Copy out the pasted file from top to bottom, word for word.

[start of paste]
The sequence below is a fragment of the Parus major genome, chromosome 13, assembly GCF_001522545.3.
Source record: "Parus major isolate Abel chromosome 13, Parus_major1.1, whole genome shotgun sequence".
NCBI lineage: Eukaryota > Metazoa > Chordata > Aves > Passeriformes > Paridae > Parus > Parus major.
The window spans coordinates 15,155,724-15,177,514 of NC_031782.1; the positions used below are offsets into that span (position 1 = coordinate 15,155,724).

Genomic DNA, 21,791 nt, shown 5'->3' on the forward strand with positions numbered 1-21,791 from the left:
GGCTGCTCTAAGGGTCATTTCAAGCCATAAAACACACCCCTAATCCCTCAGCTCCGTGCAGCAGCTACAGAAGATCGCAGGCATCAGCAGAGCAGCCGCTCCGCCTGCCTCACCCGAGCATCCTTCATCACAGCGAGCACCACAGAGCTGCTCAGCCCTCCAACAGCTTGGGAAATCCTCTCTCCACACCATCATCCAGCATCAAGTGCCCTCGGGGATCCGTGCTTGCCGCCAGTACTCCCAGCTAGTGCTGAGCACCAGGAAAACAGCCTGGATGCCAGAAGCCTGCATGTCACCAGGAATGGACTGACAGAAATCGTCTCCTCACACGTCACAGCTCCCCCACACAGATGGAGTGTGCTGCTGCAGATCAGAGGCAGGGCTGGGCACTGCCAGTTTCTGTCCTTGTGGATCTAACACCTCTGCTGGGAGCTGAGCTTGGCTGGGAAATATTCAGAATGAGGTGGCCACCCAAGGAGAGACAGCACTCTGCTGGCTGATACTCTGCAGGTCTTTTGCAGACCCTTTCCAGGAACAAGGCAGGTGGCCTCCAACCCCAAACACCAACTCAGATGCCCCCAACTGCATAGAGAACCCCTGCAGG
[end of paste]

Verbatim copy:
The sequence below is a fragment of the Parus major genome, chromosome 13, assembly GCF_001522545.3.
Source record: "Parus major isolate Abel chromosome 13, Parus_major1.1, whole genome shotgun sequence".
NCBI lineage: Eukaryota > Metazoa > Chordata > Aves > Passeriformes > Paridae > Parus > Parus major.
The window spans coordinates 15,155,724-15,177,514 of NC_031782.1; the positions used below are offsets into that span (position 1 = coordinate 15,155,724).

Genomic DNA, 21,791 nt, shown 5'->3' on the forward strand with positions numbered 1-21,791 from the left:
GGCTGCTCTAAGGGTCATTTCAAGCCATAAAACACACCCCTAATCCCTCAGCTCCGTGCAGCAGCTACAGAAGATCGCAGGCATCAGCAGAGCAGCCGCTCCGCCTGCCTCACCCGAGCATCCTTCATCACAGCGAGCACCACAGAGCTGCTCAGCCCTCCAACAGCTTGGGAAATCCTCTCTCCACACCATCATCCAGCATCAAGTGCCCTCGGGGATCCGTGCTTGCCGCCAGTACTCCCAGCTAGTGCTGAGCACCAGGAAAACAGCCTGGATGCCAGAAGCCTGCATGTCACCAGGAATGGACTGACAGAAATCGTCTCCTCACACGTCACAGCTCCCCCACACAGATGGAGTGTGCTGCTGCAGATCAGAGGCAGGGCTGGGCACTGCCAGTTTCTGTCCTTGTGGATCTAACACCTCTGCTGGGAGCTGAGCTTGGCTGGGAAATATTCAGAATGAGGTGGCCACCCAAGGAGAGACAGCACTCTGCTGGCTGATACTCTGCAGGTCTTTTGCAGACCCTTTCCAGGAACAAGGCAGGTGGCCTCCAACCCCAAACACCAACTCAGATGCCCCCAACTGCATAGAGAACCCCTGCAGG